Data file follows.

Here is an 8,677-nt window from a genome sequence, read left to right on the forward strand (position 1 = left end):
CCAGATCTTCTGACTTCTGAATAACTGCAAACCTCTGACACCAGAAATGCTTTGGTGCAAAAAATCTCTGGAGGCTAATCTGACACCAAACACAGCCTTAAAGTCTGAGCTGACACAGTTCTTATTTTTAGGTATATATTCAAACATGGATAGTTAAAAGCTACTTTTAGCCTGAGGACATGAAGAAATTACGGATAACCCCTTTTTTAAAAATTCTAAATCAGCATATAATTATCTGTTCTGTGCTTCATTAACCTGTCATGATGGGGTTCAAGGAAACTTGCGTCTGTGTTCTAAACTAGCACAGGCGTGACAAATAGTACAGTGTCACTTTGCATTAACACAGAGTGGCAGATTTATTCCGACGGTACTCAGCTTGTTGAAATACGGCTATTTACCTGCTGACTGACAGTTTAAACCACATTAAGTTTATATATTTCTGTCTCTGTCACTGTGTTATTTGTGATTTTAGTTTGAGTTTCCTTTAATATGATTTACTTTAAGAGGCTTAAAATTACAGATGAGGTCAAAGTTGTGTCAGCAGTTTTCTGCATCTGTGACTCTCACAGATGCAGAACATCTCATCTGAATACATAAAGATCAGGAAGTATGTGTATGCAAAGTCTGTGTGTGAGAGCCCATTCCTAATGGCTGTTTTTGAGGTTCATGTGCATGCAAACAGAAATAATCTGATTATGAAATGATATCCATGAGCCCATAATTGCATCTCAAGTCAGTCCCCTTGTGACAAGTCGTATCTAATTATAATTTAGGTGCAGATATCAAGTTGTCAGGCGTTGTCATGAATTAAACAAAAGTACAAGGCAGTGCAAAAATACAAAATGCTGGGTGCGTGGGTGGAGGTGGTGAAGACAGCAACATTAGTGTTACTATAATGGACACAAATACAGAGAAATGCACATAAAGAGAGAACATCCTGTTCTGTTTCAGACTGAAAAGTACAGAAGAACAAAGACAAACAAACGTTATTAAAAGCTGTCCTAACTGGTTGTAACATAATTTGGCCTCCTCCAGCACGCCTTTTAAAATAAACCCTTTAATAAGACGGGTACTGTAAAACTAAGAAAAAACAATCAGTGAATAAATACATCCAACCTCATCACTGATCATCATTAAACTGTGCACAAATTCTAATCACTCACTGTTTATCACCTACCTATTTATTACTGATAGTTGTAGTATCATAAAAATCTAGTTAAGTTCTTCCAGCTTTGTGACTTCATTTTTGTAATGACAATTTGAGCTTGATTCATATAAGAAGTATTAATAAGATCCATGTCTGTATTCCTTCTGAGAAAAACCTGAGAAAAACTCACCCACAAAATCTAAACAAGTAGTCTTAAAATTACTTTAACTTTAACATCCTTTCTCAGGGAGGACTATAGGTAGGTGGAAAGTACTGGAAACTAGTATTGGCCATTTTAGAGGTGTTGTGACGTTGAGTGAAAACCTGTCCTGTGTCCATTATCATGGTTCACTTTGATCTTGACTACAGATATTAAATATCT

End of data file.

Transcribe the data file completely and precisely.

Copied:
Here is an 8,677-nt window from a genome sequence, read left to right on the forward strand (position 1 = left end):
CCAGATCTTCTGACTTCTGAATAACTGCAAACCTCTGACACCAGAAATGCTTTGGTGCAAAAAATCTCTGGAGGCTAATCTGACACCAAACACAGCCTTAAAGTCTGAGCTGACACAGTTCTTATTTTTAGGTATATATTCAAACATGGATAGTTAAAAGCTACTTTTAGCCTGAGGACATGAAGAAATTACGGATAACCCCTTTTTTAAAAATTCTAAATCAGCATATAATTATCTGTTCTGTGCTTCATTAACCTGTCATGATGGGGTTCAAGGAAACTTGCGTCTGTGTTCTAAACTAGCACAGGCGTGACAAATAGTACAGTGTCACTTTGCATTAACACAGAGTGGCAGATTTATTCCGACGGTACTCAGCTTGTTGAAATACGGCTATTTACCTGCTGACTGACAGTTTAAACCACATTAAGTTTATATATTTCTGTCTCTGTCACTGTGTTATTTGTGATTTTAGTTTGAGTTTCCTTTAATATGATTTACTTTAAGAGGCTTAAAATTACAGATGAGGTCAAAGTTGTGTCAGCAGTTTTCTGCATCTGTGACTCTCACAGATGCAGAACATCTCATCTGAATACATAAAGATCAGGAAGTATGTGTATGCAAAGTCTGTGTGTGAGAGCCCATTCCTAATGGCTGTTTTTGAGGTTCATGTGCATGCAAACAGAAATAATCTGATTATGAAATGATATCCATGAGCCCATAATTGCATCTCAAGTCAGTCCCCTTGTGACAAGTCGTATCTAATTATAATTTAGGTGCAGATATCAAGTTGTCAGGCGTTGTCATGAATTAAACAAAAGTACAAGGCAGTGCAAAAATACAAAATGCTGGGTGCGTGGGTGGAGGTGGTGAAGACAGCAACATTAGTGTTACTATAATGGACACAAATACAGAGAAATGCACATAAAGAGAGAACATCCTGTTCTGTTTCAGACTGAAAAGTACAGAAGAACAAAGACAAACAAACGTTATTAAAAGCTGTCCTAACTGGTTGTAACATAATTTGGCCTCCTCCAGCACGCCTTTTAAAATAAACCCTTTAATAAGACGGGTACTGTAAAACTAAGAAAAAACAATCAGTGAATAAATACATCCAACCTCATCACTGATCATCATTAAACTGTGCACAAATTCTAATCACTCACTGTTTATCACCTACCTATTTATTACTGATAGTTGTAGTATCATAAAAATCTAGTTAAGTTCTTCCAGCTTTGTGACTTCATTTTTGTAATGACAATTTGAGCTTGATTCATATAAGAAGTATTAATAAGATCCATGTCTGTATTCCTTCTGAGAAAAACCTGAGAAAAACTCACCCACAAAATCTAAACAAGTAGTCTTAAAATTACTTTAACTTTAACATCCTTTCTCAGGGAGGACTATAGGTAGGTGGAAAGTACTGGAAACTAGTATTGGCCATTTTAGAGGTGTTGTGACGTTGAGTGAAAACCTGTCCTGTGTCCATTATCATGGTTCACTTTGATCTTGACTACAGATATTAAATATCT